Neville Ray 19 to 52 FCC 230

T-Mobile CTO Neville Ray told the FCC his 600 MHz band 5G would be 19% more efficient than LTE. That's the primary 5G band T-Mobile is using across the country. In the 2500 MHz Sprint band, the increase is 52%. (Chart at left and larger below.) It is possible these numbers will prove lower in actual test. Over 80% of the 5G being deployed around the world is low and mid-band. Generally, this is 4G hardware with NR software, with speeds closer to 4G than to 5G millimetre wave. Sprint & T-Mobile will be 90%+ low and midband, little faster than LTE. 

Millimeter wave, which Verizon is deploying widely, is about three times faster than LTE in the real world. See Verizon 5G: "I'm getting speeds of 900+ Mbps downstream 200+ upstream." AT&T is deploying mmWave to hotspots in dense urban areas, but intends low and mid-band for most of the country.

Why are so many claiming 5G is five and ten times faster? Many don't realize that most "5G" since the 3GPP Great Renaming in Spring 2018 is now 4G hardware with 5G NR software, not particularly fast. Actually, the majority of 5G is mid-band, 60% to 80% slower than mmWave and not very much better than LTE. Others use out of date LTE capabilities; since 2017, "Gig LTE" is delivering speeds usually between 100 and 400 megabits. (It's more than a gig in the lab, hence the name.)

Some are comparing actual average speeds of LTE with "peak" or "lab" speeds of mmWave. Actual speeds are often only a third of "peak" speeds. Others are using the 20 gigabit speed in the ITU IMT standard without realizing it is based on using three or four times the largest actual spectrum allocation, 800 MHz for Verizon. 

Some are presenting "politician's truths." The telco lobbyists with million dollar influence campaigns include former politicians who have dropped their standards. Many are just ignorant, and have missed the fact that nearly no network engineers agree with the lobbyist's claims. 

Sylvana Apicella of Ericsson provides an estimate that NR will only add 10% to 20% in FDD bands, the frequencies below 2100 MHz that are primarily used today.

5G, as Telefonica CTO Enrique Blanco noted, is an evolutionary step.  

From Neville Ray, an explanation of why 5G likely is 19% to 52%  better than LTE. That's much less than the impact of MIMO and Carrier Aggregation, 4 G technologies raising capacity 6-12 times. Ray is one of the best CTOs in the business and the facts in his FCC work stand up.

5G Spectral Efficiency

5G has higher spectral efficiency than LTE, resulting in higher capacity per unit of spectrum (Hz) s

Key 5G spectral efficiency enhancements include:

Lean carrier: optimized control signaling overhead

Increased Occupied bandwidth: uses more of the allocated spectrum block for traffic handling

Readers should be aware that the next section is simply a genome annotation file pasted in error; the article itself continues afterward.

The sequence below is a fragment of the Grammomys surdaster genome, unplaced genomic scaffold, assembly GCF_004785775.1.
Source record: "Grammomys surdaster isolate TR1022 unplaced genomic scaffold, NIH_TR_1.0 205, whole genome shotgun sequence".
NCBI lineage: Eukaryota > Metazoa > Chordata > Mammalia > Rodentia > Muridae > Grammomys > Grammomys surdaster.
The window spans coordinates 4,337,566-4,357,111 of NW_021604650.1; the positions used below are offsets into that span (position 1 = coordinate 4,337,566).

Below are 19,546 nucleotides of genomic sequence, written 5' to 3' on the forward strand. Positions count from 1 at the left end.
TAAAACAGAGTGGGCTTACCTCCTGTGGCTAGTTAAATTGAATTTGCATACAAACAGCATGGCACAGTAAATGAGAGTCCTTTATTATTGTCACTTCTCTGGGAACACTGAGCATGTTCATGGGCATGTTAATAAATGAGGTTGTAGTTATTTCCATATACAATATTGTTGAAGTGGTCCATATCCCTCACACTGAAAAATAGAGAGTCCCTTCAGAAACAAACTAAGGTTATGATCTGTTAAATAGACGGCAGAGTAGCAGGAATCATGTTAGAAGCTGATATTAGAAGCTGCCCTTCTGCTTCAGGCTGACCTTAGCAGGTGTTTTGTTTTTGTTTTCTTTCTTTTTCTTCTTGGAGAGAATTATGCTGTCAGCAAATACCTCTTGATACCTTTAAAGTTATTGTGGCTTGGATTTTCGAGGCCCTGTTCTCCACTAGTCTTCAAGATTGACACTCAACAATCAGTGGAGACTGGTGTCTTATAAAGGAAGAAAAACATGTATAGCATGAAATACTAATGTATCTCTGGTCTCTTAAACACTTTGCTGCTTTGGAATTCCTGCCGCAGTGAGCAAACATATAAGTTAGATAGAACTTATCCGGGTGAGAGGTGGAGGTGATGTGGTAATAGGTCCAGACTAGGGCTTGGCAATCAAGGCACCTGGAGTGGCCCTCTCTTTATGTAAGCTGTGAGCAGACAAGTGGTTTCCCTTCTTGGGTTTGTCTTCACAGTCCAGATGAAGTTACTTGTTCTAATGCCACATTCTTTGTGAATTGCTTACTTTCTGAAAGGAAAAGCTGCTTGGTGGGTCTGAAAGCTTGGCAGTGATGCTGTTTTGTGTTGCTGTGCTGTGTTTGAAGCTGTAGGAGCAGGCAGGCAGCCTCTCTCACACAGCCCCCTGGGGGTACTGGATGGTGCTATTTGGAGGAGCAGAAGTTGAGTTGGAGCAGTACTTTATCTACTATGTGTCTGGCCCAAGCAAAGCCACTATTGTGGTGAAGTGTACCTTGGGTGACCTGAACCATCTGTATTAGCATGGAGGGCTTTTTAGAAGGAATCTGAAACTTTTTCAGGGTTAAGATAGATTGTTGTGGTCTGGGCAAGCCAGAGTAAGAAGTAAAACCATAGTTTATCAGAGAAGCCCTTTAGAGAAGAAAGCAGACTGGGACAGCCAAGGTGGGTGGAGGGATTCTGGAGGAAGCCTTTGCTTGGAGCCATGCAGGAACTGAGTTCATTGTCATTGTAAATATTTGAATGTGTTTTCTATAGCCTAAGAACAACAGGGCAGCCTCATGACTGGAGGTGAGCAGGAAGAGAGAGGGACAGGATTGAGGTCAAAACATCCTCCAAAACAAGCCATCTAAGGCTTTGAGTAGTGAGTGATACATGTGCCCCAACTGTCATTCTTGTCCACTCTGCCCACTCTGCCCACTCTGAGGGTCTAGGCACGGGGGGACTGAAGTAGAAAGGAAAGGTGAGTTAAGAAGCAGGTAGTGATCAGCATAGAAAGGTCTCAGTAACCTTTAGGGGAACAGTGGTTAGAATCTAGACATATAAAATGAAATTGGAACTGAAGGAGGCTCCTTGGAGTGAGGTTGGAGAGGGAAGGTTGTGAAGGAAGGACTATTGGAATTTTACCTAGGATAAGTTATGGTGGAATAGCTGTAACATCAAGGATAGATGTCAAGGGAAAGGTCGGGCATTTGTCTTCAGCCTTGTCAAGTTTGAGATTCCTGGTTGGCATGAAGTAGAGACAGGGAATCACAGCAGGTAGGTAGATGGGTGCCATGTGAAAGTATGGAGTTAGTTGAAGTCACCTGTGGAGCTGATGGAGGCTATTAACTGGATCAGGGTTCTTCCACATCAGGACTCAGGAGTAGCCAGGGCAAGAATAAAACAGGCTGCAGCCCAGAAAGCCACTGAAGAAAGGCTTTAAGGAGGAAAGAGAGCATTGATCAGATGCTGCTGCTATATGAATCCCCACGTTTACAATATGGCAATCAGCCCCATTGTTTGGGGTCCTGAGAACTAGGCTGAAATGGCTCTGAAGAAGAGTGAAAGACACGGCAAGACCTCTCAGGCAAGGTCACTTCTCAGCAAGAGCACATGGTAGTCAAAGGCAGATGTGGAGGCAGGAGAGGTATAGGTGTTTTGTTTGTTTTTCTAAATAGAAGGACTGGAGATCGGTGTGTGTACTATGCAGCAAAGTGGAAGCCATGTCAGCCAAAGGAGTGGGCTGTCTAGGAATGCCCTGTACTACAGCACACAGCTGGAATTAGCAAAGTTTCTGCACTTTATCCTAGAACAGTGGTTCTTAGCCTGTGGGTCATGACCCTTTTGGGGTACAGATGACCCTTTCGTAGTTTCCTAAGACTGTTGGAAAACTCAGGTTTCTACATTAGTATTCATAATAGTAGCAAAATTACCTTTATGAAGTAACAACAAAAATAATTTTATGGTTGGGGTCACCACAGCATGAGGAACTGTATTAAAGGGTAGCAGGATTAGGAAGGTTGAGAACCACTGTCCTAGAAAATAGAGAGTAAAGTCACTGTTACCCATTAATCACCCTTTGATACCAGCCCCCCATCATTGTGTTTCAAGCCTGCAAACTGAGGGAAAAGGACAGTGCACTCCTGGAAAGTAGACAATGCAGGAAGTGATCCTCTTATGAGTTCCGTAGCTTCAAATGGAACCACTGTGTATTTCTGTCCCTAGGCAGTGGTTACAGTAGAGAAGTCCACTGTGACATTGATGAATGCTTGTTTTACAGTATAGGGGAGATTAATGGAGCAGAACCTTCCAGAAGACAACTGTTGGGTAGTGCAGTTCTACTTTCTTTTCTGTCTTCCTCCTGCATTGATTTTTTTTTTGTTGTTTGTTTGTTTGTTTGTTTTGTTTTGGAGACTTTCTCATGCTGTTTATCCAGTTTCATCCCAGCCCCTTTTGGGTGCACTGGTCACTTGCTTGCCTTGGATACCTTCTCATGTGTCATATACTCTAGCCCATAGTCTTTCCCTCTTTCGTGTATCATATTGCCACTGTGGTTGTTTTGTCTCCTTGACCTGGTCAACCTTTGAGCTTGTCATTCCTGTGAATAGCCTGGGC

MIMO code book improvement: better use of discrete layers for parallel communication

Interference Coordination Features: to mitigate degrading radio interference

Neville Ray 19 to 52 FCC 650

 

dave askOn Oct 1, Verizon turned on the first $20B 5G mmWave network. It will soon offer a gigabit or close to 30M homes. Thousands of sites are live in Korea; AT&T is going live with mobile, even lacking phones. The hype is unreal. Time for reporting closer to the truth.

The estimates you hear about 5G costs are wildly exaggerated. Verizon is building the most advanced wireless network while reducing capex. Deutsche Telekom and Orange/France Telecom also confirm they won't raise capex.

Massive MIMO in either 4G or "5G" can increase capacity 4X to 7X, including putting 2.3 GHz to 4.2 GHz to use. Carrier Aggregation, 256 QAM, and other tools double and triple that. Verizon sees cost/bit dropping 40% per year.

Cisco & others see traffic growth slowing to 30%/year or less.  I infer overcapacity almost everywhere.  

Believe it or not, 80% of 5G (mid-band) for several years will be slower than good 4G, which is more developed.

-------------------

5G Why Verizon thinks differently and what to do about it is a new report I wrote for STL Partners and their clients.

STL Partners, a British consulting outfit I respect, commissioned me to ask why. That report is now out. If you're a client, download it here. If not, and corporate priced research is interesting to you, ask me to introduce you to one of the principals.

It was fascinating work because the answers aren't obvious. Lowell McAdam's company is spending $20B to cover 30M+ homes in the first stage. The progress in low & mid-band, both "4G" and "5G," has been remarkable. In most territories, millimeter wave will not be necessary to meet expected demand.

McAdam sees a little further. mmWave has 3-4X the capacity of low and mid-band. He sees an enormous marketing advantage: unlimited services, even less congestion, reputation as the best network. Verizon testing found mmWave rate/reach was twice what had been estimated. All prior cost estimates need revision.

My take: even if mmWave doesn't fit in your current budget, telcos should expand trials and training to be ready as things change. The new cost estimates may be low enough to change your mind.